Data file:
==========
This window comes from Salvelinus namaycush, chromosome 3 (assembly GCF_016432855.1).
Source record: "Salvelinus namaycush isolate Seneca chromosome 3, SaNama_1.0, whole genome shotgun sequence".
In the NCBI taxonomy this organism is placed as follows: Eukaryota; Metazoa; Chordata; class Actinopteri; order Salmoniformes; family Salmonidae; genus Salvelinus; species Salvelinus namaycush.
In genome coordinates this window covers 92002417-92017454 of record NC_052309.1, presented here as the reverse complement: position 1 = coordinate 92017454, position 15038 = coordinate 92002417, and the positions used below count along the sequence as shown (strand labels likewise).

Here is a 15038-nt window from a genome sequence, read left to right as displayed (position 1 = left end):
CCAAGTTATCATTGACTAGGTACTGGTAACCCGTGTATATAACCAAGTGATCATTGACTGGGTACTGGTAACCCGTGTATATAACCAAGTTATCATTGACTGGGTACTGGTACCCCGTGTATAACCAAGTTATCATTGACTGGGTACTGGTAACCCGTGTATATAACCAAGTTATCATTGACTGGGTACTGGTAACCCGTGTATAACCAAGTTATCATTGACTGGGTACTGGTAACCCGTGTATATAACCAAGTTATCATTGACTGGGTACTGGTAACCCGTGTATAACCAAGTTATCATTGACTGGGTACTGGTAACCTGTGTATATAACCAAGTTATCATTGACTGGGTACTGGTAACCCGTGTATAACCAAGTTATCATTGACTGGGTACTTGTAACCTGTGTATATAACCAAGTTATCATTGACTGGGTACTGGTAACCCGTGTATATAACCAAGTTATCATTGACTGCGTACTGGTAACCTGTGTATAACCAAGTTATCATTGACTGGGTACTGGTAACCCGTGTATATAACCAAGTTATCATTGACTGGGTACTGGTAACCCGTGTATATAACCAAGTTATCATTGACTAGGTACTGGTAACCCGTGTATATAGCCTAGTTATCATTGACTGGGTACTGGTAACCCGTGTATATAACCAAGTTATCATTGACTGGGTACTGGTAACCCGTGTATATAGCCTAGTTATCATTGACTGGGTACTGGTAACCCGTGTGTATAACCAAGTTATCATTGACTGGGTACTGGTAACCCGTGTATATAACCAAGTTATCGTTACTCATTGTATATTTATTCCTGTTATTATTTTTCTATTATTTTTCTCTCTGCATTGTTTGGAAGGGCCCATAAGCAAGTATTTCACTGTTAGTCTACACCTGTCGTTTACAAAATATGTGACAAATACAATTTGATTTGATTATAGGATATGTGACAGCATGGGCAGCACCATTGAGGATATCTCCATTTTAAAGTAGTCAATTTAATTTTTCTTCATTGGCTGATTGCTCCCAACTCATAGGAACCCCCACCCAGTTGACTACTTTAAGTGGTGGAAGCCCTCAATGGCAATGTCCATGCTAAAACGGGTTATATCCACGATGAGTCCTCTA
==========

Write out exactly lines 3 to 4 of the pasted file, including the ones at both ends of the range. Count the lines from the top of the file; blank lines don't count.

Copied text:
In the NCBI taxonomy this organism is placed as follows: Eukaryota; Metazoa; Chordata; class Actinopteri; order Salmoniformes; family Salmonidae; genus Salvelinus; species Salvelinus namaycush.
In genome coordinates this window covers 92002417-92017454 of record NC_052309.1, presented here as the reverse complement: position 1 = coordinate 92017454, position 15038 = coordinate 92002417, and the positions used below count along the sequence as shown (strand labels likewise).